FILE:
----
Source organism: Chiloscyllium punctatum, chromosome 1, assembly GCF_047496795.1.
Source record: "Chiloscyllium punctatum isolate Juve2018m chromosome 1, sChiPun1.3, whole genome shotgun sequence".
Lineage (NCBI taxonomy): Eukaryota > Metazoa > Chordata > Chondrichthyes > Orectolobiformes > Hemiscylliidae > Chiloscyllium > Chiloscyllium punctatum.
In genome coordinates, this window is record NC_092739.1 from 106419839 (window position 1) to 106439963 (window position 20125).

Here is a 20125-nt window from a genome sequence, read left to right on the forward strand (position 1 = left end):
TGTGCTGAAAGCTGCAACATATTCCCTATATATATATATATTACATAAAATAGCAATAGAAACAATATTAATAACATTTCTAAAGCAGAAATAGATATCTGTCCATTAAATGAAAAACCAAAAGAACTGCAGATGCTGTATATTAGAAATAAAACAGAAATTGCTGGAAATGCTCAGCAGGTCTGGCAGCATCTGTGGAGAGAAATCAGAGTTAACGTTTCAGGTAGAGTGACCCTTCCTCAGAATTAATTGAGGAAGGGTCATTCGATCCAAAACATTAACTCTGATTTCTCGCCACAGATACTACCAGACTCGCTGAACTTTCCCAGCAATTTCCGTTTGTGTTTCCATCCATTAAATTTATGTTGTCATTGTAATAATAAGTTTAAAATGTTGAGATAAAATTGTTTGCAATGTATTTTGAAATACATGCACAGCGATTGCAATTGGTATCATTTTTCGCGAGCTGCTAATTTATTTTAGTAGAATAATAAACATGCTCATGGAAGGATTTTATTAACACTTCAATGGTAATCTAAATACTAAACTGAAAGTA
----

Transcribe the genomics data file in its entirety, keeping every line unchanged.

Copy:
Source organism: Chiloscyllium punctatum, chromosome 1, assembly GCF_047496795.1.
Source record: "Chiloscyllium punctatum isolate Juve2018m chromosome 1, sChiPun1.3, whole genome shotgun sequence".
Lineage (NCBI taxonomy): Eukaryota > Metazoa > Chordata > Chondrichthyes > Orectolobiformes > Hemiscylliidae > Chiloscyllium > Chiloscyllium punctatum.
In genome coordinates, this window is record NC_092739.1 from 106419839 (window position 1) to 106439963 (window position 20125).

Here is a 20125-nt window from a genome sequence, read left to right on the forward strand (position 1 = left end):
TGTGCTGAAAGCTGCAACATATTCCCTATATATATATATATTACATAAAATAGCAATAGAAACAATATTAATAACATTTCTAAAGCAGAAATAGATATCTGTCCATTAAATGAAAAACCAAAAGAACTGCAGATGCTGTATATTAGAAATAAAACAGAAATTGCTGGAAATGCTCAGCAGGTCTGGCAGCATCTGTGGAGAGAAATCAGAGTTAACGTTTCAGGTAGAGTGACCCTTCCTCAGAATTAATTGAGGAAGGGTCATTCGATCCAAAACATTAACTCTGATTTCTCGCCACAGATACTACCAGACTCGCTGAACTTTCCCAGCAATTTCCGTTTGTGTTTCCATCCATTAAATTTATGTTGTCATTGTAATAATAAGTTTAAAATGTTGAGATAAAATTGTTTGCAATGTATTTTGAAATACATGCACAGCGATTGCAATTGGTATCATTTTTCGCGAGCTGCTAATTTATTTTAGTAGAATAATAAACATGCTCATGGAAGGATTTTATTAACACTTCAATGGTAATCTAAATACTAAACTGAAAGTA